50 Shades of AppSec – Troy Hunt
OWASP ZAP: 2.4.0 and beyond… – Simon Bennetts
Red team, blue team or white cell? – Trends in IT and how they force security to behave as an immune system – Frank Breedijk
Continuous Acceleration: Why Continuous Everything Requires a Supply Chain Approach – Joshua Corman
From Zero to Hero – or how OWASP saved my holiday – Tobias Gondrom
HTTPS is better than ever before. Now it’s your turn – Jim Manico
Securing the Internet of Things – Steve Lord
Lessons from DevOps: Taking DevOps practices into your AppSec Life – Matt Tesauro
Security is part of the DNA of a Defense organisation – Hans Folmer, Colonel RNLDA
The software not the human is the weakest link – Brenno de Winter
50 Shades of AppSec
The AppSec industry is enormously diverse and it only continues to diverge as we put more software into more things with more connections. It’s an industry that’s fluctuating between the sophisticated to the absurd, the intelligent to the primitive and the scary to the outright hilarious. There’s valuable lessons to be taken away from these events and applied in our future security efforts.
In this talk, Troy is going to cover a broad spectrum of what’s happening in our industry – an entire 50 shades of it in only 45 minutes – and you’ll get a sense of just how challenging it’s becoming for those of us working in AppSec to keep ahead of the attacks. Troy will cover everything from the social aspects of hacking through to some of the more obscure attacks and the increasing challenges we have as defenders.
OWASP ZAP: 2.4.0 and beyond…
The Zed Attack Proxy (ZAP) is an OWASP Flagship project and the largest open source web application security tool measured by active contributors.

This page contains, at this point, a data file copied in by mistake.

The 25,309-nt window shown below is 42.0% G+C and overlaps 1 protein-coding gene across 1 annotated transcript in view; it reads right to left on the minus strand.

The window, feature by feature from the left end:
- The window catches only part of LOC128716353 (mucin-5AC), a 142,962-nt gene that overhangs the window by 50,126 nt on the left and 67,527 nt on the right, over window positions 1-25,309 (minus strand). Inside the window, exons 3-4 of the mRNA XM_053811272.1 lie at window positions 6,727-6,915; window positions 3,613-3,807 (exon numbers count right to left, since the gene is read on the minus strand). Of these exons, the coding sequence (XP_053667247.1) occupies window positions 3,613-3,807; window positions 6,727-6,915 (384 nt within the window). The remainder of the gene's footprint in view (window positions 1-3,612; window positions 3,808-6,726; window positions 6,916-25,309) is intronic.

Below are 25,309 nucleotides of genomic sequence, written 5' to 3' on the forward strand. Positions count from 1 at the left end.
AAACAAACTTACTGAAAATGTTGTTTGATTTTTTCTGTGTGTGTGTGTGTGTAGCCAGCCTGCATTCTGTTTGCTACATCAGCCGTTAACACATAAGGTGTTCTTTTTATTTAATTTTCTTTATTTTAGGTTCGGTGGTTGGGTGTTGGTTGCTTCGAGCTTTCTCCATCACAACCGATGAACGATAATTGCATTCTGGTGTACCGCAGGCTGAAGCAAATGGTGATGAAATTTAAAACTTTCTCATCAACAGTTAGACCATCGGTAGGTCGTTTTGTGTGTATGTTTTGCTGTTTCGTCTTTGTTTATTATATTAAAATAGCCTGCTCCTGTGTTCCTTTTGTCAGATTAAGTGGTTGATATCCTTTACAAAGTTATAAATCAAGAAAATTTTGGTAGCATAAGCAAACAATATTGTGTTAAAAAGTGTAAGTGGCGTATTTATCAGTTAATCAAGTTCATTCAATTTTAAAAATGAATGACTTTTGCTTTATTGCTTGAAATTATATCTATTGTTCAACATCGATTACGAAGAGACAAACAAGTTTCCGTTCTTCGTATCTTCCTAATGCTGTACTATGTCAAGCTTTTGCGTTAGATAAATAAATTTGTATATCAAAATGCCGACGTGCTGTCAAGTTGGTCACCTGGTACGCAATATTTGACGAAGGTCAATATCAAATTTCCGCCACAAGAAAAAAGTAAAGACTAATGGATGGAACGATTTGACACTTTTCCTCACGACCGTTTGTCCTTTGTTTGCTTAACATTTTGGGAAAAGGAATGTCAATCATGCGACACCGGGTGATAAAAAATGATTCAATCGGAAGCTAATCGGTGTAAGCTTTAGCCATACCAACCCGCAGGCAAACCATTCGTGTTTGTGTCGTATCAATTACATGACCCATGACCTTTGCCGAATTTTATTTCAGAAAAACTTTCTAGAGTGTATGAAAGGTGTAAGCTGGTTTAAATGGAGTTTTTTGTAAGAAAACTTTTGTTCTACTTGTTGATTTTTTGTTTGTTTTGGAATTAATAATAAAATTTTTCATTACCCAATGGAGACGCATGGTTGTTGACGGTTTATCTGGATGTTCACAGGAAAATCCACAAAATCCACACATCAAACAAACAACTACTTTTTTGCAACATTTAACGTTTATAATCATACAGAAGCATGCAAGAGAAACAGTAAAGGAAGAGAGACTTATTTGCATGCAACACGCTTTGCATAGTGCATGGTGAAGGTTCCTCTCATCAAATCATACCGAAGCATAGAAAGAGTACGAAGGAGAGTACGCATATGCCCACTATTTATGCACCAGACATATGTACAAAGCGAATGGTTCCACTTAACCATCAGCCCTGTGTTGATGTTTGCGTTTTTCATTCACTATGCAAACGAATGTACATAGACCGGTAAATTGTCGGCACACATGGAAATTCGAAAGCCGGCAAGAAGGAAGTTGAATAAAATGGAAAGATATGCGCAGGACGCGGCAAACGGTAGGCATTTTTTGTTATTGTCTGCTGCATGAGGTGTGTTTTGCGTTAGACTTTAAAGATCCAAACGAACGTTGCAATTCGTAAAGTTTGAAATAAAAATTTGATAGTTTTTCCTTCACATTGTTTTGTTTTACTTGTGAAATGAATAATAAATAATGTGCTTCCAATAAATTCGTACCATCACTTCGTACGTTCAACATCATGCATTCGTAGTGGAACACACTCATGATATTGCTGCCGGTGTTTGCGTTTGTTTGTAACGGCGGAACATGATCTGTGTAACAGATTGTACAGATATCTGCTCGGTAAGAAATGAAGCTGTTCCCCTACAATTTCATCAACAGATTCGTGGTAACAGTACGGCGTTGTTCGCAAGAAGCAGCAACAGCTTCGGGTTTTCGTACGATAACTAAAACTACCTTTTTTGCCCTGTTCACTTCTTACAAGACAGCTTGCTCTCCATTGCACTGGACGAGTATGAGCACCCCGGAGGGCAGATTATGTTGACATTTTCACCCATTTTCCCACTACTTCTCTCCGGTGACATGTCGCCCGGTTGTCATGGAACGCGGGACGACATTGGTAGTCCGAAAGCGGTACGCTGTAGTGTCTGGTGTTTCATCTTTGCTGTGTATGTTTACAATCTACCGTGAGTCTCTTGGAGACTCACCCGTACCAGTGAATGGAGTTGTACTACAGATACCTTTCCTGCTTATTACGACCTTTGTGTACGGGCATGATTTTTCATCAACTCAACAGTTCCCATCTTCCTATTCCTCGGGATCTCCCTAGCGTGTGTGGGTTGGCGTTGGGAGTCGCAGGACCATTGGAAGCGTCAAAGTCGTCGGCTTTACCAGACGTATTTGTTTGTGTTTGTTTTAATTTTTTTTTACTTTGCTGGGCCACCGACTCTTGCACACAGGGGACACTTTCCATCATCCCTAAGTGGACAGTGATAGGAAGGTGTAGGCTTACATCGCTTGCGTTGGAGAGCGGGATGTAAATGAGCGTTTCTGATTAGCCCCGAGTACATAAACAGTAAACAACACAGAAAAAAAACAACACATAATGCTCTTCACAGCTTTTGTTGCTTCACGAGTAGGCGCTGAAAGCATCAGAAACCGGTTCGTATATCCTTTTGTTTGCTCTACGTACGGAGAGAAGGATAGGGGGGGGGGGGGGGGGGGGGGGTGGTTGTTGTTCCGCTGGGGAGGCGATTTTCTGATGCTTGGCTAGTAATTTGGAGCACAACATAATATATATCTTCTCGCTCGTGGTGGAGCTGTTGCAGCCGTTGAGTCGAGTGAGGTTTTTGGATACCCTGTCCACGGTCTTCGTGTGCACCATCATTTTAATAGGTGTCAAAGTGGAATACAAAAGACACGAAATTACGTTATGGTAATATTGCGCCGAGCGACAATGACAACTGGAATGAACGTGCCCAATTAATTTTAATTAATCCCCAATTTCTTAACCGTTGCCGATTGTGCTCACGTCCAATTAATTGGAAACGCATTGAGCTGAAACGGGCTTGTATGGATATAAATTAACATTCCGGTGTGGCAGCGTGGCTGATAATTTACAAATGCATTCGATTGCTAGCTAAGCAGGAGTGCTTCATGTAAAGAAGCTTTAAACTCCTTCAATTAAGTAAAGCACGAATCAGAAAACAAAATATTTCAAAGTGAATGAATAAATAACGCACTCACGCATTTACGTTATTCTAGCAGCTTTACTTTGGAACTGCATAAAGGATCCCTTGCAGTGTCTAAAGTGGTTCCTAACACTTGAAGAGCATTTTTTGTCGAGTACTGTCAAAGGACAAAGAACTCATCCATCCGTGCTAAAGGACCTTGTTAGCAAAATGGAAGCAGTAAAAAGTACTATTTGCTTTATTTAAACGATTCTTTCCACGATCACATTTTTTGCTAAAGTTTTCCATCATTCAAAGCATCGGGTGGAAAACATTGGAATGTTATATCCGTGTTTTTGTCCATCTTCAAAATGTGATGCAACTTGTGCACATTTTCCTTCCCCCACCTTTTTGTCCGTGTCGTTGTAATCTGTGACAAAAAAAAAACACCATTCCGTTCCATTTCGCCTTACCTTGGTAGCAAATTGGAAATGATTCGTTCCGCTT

While it is an ideal tool for people new to appsec it also has many features specifically intended for advanced penetration testing.
In this talk Simon will give a quick introduction to ZAP before focussing on some of the changes introduced in the latest release (2.4.0). After that he will talk about the future of ZAP including a significant new direction for the project.
Red team, blue team or white cell? – Trends in IT and how they force security to behave as an immune system
The past few decades have been decades of change for IT. IT is no longer the department that operates from within the safe was of your datacenter, but it is the group of people that makes sure that your local IT (if you have any left) works well with your cloud services, interacts smoothly with the systems of your partners and has to deal with increasing consumerization, BYOD and the Internet of things.
This forces security to play a different role in the system, it can no longer be the department of NO, the defends the walls of the datacenter castle, but has to operate more like the a bodies immune system.
This talk wil focus on these developments, their impact on IT and security and how security can adapt to cope and keep the patient alive.
Continuous Acceleration: Why Continuous Everything Requires a Supply Chain Approach
With continuous development, we write less code and consume more re-usable open source code. Innovation is accelerated and so is application complexity. Complexity is the enemy of quality. Poor quality creates unplanned/unschedule work. Re-work creates a drag on development speed. It’s a continuous loop.